There has been much speculation about the tax measures to be included in the new federal government’s first budget that will be presented next week, on March 22. Of particular interest to the start-up and technology communities is whether the budget will introduce changes to the tax treatment of employee stock options. The Liberal party’s election campaign promised reform in this area, but contained few details of the proposal.

Current treatment of stock options

An employee stock option grants an employee the right to purchase shares of its employer company at a stated exercise price. Upon exercise of the option, a taxable employment benefit is included in the employee’s income, equal to the difference between the market value of the shares at that time and the option exercise price. If the employer is a Canadian-controlled private corporation, the benefit may be recognized when the employee disposes of the underlying shares. If certain criteria are met, the employee may deduct half of the taxable benefit, which results in a treatment similar to a capital gain.

Speculation and concern about the proposal

Based on the 2015 federal Liberal election platform, the government intends to cap claims for employee stock option deductions by high earners. The Department of Finance estimates that 8,000 high-income Canadians deduct an average of $400,000 from their taxable incomes due to employee stock options. This represents three quarters of the total $750,000 million cost of employee stock option deductions in 2014. The election platform was light on details, but indicated that employees with up to $100,000 in annual stock option gains would be unaffected by the new cap. Understanding the taxation of employee compensation packages can be an important aspect in a deal, and parties to transactions should become apprised of any changes to the stock option regime once announced.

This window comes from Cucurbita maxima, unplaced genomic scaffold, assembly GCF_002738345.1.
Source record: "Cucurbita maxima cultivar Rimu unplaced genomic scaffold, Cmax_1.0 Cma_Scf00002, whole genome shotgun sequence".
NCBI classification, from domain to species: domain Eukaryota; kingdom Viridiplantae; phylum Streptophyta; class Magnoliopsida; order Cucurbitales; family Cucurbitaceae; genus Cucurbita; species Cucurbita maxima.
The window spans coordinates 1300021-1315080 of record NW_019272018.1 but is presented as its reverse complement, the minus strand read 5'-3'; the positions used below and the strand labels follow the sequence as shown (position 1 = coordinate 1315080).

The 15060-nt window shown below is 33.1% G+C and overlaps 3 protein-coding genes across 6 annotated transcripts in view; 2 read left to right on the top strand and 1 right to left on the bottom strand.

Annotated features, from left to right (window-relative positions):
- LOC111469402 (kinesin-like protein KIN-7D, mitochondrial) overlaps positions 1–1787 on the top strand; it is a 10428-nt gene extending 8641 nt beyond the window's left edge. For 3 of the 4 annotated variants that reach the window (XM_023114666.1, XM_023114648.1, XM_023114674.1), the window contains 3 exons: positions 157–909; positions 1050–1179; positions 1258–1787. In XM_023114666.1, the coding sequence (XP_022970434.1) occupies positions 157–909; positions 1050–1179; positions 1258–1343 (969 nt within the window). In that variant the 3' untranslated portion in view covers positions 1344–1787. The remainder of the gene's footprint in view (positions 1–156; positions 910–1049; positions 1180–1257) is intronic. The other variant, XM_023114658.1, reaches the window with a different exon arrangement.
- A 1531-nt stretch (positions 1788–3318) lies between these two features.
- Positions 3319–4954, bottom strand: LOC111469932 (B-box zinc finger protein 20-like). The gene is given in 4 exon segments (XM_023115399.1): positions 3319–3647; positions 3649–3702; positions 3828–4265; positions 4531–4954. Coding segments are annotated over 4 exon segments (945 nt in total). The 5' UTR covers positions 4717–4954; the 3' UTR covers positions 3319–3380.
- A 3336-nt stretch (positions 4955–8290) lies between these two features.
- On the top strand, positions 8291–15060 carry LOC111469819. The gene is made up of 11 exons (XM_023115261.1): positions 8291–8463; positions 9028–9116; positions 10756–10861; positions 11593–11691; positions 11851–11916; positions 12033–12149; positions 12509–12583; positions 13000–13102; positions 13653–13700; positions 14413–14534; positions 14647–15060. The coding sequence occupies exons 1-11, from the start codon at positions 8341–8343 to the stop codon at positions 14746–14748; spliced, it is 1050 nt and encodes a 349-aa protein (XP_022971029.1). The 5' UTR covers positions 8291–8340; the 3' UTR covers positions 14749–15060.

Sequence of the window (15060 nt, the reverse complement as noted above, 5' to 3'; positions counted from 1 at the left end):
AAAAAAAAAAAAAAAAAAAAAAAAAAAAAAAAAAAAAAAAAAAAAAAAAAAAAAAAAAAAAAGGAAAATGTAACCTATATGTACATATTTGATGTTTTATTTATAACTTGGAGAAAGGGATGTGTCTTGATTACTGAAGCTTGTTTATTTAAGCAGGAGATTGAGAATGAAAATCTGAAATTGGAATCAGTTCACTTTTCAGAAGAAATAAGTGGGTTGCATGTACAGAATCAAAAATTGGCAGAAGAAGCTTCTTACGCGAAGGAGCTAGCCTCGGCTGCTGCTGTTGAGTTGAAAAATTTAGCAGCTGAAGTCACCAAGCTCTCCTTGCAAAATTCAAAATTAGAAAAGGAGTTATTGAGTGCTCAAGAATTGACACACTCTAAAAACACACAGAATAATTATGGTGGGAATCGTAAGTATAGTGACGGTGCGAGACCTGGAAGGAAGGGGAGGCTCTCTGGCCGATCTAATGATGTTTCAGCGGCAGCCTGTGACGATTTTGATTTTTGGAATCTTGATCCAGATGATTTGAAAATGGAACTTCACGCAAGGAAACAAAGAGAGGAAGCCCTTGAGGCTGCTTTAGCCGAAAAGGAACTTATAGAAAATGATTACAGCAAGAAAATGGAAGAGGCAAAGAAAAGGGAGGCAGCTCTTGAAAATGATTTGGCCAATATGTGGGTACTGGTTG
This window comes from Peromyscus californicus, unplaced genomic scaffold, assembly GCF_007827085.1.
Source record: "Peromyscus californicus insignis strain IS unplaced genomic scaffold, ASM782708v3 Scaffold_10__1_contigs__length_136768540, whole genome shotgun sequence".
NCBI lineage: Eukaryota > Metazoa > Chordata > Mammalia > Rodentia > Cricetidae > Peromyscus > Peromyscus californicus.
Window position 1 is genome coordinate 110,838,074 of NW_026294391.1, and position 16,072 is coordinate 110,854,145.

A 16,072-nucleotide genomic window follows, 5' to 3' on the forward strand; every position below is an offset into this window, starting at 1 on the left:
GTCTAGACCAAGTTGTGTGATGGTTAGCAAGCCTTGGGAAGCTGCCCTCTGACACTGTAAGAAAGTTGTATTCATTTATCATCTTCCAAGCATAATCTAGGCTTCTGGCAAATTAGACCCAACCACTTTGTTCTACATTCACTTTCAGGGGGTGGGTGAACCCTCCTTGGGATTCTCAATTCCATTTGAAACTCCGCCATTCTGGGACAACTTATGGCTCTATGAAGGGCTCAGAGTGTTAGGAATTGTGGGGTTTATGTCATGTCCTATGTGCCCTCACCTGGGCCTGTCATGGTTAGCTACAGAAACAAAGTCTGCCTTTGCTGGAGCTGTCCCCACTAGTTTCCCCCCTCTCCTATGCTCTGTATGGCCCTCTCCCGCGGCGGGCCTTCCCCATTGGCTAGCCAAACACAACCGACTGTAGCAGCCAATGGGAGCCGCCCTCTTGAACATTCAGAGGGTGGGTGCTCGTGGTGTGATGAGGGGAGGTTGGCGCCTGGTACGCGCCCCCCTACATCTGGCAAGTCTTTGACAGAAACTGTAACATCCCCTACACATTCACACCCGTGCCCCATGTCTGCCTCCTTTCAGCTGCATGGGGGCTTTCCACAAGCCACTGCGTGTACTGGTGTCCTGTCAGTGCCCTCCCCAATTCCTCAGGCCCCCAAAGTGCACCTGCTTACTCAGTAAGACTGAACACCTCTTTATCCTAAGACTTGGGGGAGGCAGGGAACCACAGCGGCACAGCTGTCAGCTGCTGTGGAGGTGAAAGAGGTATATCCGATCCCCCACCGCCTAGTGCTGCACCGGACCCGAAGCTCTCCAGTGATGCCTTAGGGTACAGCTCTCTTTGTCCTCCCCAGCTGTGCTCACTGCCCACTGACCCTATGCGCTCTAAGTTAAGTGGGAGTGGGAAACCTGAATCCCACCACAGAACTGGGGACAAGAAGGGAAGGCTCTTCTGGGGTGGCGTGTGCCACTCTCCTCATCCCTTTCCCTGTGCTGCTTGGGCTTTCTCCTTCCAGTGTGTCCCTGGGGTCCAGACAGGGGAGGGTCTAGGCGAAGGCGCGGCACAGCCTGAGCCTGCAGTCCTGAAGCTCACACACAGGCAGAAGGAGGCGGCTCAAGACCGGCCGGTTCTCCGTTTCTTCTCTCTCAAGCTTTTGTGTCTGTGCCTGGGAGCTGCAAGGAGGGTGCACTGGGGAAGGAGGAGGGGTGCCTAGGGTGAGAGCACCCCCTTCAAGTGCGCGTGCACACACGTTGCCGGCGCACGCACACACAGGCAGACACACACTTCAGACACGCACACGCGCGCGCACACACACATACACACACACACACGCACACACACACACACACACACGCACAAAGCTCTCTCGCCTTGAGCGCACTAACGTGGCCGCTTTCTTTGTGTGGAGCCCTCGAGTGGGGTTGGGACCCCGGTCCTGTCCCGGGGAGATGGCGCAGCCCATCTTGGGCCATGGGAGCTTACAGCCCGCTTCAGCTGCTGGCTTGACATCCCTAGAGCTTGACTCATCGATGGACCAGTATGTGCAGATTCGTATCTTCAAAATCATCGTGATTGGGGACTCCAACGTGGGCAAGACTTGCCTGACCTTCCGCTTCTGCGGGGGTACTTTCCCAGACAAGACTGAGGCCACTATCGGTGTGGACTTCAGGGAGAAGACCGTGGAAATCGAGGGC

Federal Finance Minister Bill Morneau stated in November that any change to the treatment of stock options would only affect options issued after the date of the announcement, and would exempt existing stock options.

The start-up and technology sectors have been vocal about their concern that the proposed changes to the current regime may hinder future innovation and drain top talent from Canada. Employee stock options are a key recruiting and compensation tool for many start-up companies, given their ability to compensate employees without tapping into company cash flow. The co-founder of the Council of Canadian Innovators, the members of which include leading technology entrepreneurs, is quoted as saying “[Fast-growing start-ups] are in a war for talent and we need to focus on policies that will help us find the people”.

Prime Minister Trudeau and members of his government have indicated to the media a willingness to consider the concerns of the business community on the issue of stock options, but the outcome remains to be seen when details of the plan are finally announced.

The author would like to thank Sam Zadeh, articling student, for his assistance in preparing this legal update.

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